It is a true wonder that all of these actions are contained within an inherent movement “blueprint!” Babies need floor time and playful encouragement and support to move through these patterns. It is beneficial for the adult caregivers and older siblings to get down on the floor with babies and engage in these actions too! Health spines for all! But what are some ways we adults can use yoga to help the babies who are adjusting to enormous changes from the self contained womb world where their needs were met automatically to their new world post birth that involves learning to breath, suckle, digest, eliminate, deal with gravity, settle the nervous system and regulate, have the senses more deeply engaged, and so much more? Here is the yoga we can offer to the babies for helping their nervous systems, for soothing, settling, and experiencing joy which helps release more oxytocin, the growth and love hormone!


  • Pace: slow ourselves down to be able to mirror the baby’s nervous system. Attune and focus on the present moment.
  • Align: find our Center and sense of being Grounded (our own connection to Heaven & Earth) so that when the baby is in distress we can be the calm “eye of the storm” and be responsive instead of reactionary
  • Pranayama: breathe deeply holding the baby so that the baby can entrain and mirror our breathing helping it to settle if distressed
  • Hum a low “mmm” sound or chant “OM” while holding the baby chest to chest (heart to heart) or with a hand on the baby’s heart to help it settle
  • Exercise/Play with a baby to help it move energy and gain nervous system regulation. Massage, gentle bouncing, stretching the baby into some gentle yoga poses, sing, etc. (It is important to consider what the baby might have imprinted in the womb world when exercising. If the mother walked, ran, danced, or did a lot of yoga then the baby imprinted that level of physicality in the womb and will find movement that embodies similar elements more settling and familiar)
  • Reflect/Mirror. Just as a yoga teacher checks in with the students about their needs and challenges, your baby appreciates it when you reflect to them what you observe. This is a form of witnessing and observing that is deeply gratifying for the baby. If the baby is having teething pain and uncomfortable for example, having a caregiver reflect this back instead of trying to cajole the baby into being distracted is more authentic and develops trust and attachment between baby and caregiver. Of course offering something for the discomfort is also a good idea!
  • Listen! Learn the five baby cries so that you can easily discern your baby’s needs. Dunstan Baby Language is a wonderful resource for this and is available on a dvd, a phone app called Baby Ears, and in a You Tube video on the Oprah Winfrey show at
  • ReSource Yourself. Caring for a new baby is full of wonders and also challenges. Sleep deprivation is common as well as feelings of overwhelm. Becoming a parent is a stepping through one of life’s biggest portals! We are so used to “DOING” and not as practiced at “BEING,” and yet we are called “HUMAN BEINGS!” Make time to BE with your baby and partner/spouse that nourishes all of you. Find ways to feel good and look for wondrous moments in every day like small meditations, or moments of stillness, for awe and joy. This can be noticing how your baby enjoys watching the falling leaves in the autumn air, or seeing snowflakes for the first time. It could be introducing your baby to the smell of a flower, or the colors of a sunset (sunrise if you are up early with your little one). Take deep breaths in these moments of awed sharing. Let them fill you with the joy of the senses and the present moment.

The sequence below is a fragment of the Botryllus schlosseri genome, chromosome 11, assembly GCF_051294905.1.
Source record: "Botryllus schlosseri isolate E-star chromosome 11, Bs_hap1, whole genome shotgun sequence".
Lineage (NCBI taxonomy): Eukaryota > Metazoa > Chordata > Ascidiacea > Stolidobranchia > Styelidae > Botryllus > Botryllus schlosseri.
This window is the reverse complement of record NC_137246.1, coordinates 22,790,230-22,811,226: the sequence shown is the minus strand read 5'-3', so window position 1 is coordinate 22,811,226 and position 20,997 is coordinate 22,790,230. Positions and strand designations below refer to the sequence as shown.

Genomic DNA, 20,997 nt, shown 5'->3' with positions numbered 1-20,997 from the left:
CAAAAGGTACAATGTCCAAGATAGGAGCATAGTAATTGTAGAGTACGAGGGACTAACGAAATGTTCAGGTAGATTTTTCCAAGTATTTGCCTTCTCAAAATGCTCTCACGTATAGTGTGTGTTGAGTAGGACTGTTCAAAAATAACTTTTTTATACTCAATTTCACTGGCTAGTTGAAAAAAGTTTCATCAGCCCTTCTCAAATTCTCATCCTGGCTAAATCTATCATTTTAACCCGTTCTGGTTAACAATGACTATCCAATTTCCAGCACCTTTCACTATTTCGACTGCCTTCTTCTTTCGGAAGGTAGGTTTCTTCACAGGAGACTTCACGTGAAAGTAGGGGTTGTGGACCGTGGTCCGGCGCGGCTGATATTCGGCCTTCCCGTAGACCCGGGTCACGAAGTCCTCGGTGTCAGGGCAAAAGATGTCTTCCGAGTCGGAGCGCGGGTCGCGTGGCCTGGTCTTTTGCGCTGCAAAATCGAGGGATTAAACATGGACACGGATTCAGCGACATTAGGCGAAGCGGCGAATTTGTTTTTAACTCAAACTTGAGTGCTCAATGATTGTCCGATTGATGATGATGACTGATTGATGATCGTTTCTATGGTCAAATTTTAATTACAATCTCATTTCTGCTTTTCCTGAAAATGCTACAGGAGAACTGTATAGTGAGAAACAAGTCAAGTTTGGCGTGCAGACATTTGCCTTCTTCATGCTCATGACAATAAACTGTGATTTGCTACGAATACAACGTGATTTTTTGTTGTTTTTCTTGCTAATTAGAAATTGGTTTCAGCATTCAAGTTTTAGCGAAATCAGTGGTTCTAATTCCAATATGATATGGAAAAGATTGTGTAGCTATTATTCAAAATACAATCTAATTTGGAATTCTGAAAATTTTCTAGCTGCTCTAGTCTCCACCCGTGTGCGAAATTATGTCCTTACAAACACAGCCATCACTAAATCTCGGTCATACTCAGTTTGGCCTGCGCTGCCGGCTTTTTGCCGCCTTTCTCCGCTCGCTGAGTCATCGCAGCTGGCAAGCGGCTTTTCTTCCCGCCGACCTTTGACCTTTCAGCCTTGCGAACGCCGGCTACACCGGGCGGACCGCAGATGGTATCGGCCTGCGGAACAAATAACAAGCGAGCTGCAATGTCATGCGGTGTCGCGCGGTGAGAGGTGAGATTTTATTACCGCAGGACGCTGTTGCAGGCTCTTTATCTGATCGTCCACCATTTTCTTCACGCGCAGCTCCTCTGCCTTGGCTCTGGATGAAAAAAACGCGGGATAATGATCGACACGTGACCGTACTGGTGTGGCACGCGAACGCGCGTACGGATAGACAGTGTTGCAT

Babies offer us so much in regards to asana practice. We can offer babies the practices of yoga that relate to being in the world off the yoga mat. Pranayama, Chanting, Aligning, and being Responsive.



About Ellynne Skove

Ellynne Skove, MA, E-RYT, LCAT, NCC, BC-DMT, RPP is a licensed movement therapist and nationally certified counselor with a focus on pre and perinatal psychology and health. Her work of 30 years is informed by dance/movement therapy, yoga, Orff music education, Body/Mind Centering, Dynamic Anatomy/Topf Technique, improvisational dance, Polarity therapy, and somatic trauma healing. Ellynne has served as a supervisor to graduate students of dance therapy, taught professional development trainings in the US and internationally, and has had her work published in professional journals. She is the Founder and Director of GoGo Babies and True North Wellness where she works with families and individuals from pre-conception onwards. Ellynne has developed and directed movement therapy programs for numerous schools and theraputic nurseries in New York City.